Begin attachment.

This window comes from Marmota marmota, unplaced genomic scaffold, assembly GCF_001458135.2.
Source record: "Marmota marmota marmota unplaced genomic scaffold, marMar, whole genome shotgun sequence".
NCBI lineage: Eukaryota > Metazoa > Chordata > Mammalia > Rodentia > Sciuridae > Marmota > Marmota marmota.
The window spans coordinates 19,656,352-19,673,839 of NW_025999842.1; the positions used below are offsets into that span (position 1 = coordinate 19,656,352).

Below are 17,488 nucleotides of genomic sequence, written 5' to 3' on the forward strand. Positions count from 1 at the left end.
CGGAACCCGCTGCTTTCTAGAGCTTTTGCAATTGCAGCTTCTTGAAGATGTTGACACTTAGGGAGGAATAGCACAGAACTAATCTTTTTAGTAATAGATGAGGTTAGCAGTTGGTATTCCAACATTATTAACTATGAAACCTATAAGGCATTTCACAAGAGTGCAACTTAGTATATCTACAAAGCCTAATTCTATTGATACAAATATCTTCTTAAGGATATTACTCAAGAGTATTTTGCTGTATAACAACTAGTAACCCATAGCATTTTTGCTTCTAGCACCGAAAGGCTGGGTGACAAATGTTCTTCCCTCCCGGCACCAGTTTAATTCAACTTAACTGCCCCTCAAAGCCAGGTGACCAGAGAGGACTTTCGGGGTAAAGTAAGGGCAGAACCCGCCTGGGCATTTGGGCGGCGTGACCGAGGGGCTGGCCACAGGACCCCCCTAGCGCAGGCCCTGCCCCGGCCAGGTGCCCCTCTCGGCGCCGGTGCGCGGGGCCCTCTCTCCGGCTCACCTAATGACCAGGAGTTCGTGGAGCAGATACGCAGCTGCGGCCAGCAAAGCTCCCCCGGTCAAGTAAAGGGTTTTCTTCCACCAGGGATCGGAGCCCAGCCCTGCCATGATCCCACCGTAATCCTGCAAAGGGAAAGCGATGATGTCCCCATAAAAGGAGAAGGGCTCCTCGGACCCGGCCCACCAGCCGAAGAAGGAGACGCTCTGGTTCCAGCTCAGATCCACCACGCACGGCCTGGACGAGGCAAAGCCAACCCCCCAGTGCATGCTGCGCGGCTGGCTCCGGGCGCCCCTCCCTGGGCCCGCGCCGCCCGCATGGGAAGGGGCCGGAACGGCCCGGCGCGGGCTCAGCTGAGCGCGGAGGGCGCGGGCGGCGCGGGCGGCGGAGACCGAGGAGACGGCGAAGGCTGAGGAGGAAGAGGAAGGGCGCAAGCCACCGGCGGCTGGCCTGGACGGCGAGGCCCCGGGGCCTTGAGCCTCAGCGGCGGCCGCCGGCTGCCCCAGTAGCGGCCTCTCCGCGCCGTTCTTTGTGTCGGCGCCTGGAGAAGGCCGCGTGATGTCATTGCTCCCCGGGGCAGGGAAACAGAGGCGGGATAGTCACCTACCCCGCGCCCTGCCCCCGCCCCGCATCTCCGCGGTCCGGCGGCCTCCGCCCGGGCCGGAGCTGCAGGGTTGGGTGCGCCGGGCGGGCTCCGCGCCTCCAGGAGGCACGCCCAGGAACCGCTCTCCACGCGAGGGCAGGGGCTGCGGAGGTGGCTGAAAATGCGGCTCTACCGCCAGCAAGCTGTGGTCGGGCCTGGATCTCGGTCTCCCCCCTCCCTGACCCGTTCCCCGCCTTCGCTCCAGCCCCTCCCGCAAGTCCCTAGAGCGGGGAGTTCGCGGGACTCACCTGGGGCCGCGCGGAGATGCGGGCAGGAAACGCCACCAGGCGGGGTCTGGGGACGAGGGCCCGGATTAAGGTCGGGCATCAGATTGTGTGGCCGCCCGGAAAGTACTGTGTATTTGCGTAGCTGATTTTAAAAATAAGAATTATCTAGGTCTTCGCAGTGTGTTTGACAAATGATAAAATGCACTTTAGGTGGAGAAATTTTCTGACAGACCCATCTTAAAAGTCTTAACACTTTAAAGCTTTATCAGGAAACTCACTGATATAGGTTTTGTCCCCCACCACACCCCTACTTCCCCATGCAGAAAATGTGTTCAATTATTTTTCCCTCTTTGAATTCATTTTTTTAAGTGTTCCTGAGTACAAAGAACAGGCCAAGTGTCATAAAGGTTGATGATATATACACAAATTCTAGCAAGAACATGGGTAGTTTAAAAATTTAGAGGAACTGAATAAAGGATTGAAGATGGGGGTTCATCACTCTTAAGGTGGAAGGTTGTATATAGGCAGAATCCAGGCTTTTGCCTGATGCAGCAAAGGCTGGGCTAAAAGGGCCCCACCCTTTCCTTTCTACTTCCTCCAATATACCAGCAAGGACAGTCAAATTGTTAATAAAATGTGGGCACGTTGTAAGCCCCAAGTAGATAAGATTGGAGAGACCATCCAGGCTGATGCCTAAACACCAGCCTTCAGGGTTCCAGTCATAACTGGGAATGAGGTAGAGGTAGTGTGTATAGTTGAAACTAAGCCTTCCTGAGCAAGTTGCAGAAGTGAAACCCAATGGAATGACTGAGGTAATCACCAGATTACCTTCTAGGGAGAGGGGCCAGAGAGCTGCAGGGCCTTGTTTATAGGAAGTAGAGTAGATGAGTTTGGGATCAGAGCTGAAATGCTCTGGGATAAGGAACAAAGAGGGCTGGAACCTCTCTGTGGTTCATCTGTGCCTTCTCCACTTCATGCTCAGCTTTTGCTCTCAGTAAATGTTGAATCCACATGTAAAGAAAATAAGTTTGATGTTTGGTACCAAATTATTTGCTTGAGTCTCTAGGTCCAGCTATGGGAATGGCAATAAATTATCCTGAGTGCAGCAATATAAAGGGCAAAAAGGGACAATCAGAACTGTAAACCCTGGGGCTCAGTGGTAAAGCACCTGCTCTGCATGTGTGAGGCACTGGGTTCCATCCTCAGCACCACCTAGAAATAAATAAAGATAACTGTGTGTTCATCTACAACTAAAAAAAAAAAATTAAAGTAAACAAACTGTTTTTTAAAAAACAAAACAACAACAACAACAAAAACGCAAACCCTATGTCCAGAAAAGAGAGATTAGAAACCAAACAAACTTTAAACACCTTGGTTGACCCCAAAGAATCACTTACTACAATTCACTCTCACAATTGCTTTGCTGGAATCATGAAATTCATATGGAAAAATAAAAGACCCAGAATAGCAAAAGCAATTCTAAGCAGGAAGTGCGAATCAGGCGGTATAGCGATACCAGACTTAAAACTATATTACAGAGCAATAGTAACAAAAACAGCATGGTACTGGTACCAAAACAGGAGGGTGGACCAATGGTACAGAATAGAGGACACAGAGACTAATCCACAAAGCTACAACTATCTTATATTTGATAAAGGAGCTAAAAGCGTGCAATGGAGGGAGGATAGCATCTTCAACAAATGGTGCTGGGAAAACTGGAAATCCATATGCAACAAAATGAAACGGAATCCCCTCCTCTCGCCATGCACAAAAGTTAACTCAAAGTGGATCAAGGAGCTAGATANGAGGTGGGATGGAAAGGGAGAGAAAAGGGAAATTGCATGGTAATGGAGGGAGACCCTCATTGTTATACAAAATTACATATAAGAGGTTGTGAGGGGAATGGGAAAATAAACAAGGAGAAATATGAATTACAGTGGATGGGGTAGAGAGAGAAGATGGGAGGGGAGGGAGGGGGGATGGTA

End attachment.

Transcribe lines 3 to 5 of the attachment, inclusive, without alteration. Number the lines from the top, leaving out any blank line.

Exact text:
NCBI lineage: Eukaryota > Metazoa > Chordata > Mammalia > Rodentia > Sciuridae > Marmota > Marmota marmota.
The window spans coordinates 19,656,352-19,673,839 of NW_025999842.1; the positions used below are offsets into that span (position 1 = coordinate 19,656,352).

Below are 17,488 nucleotides of genomic sequence, written 5' to 3' on the forward strand. Positions count from 1 at the left end.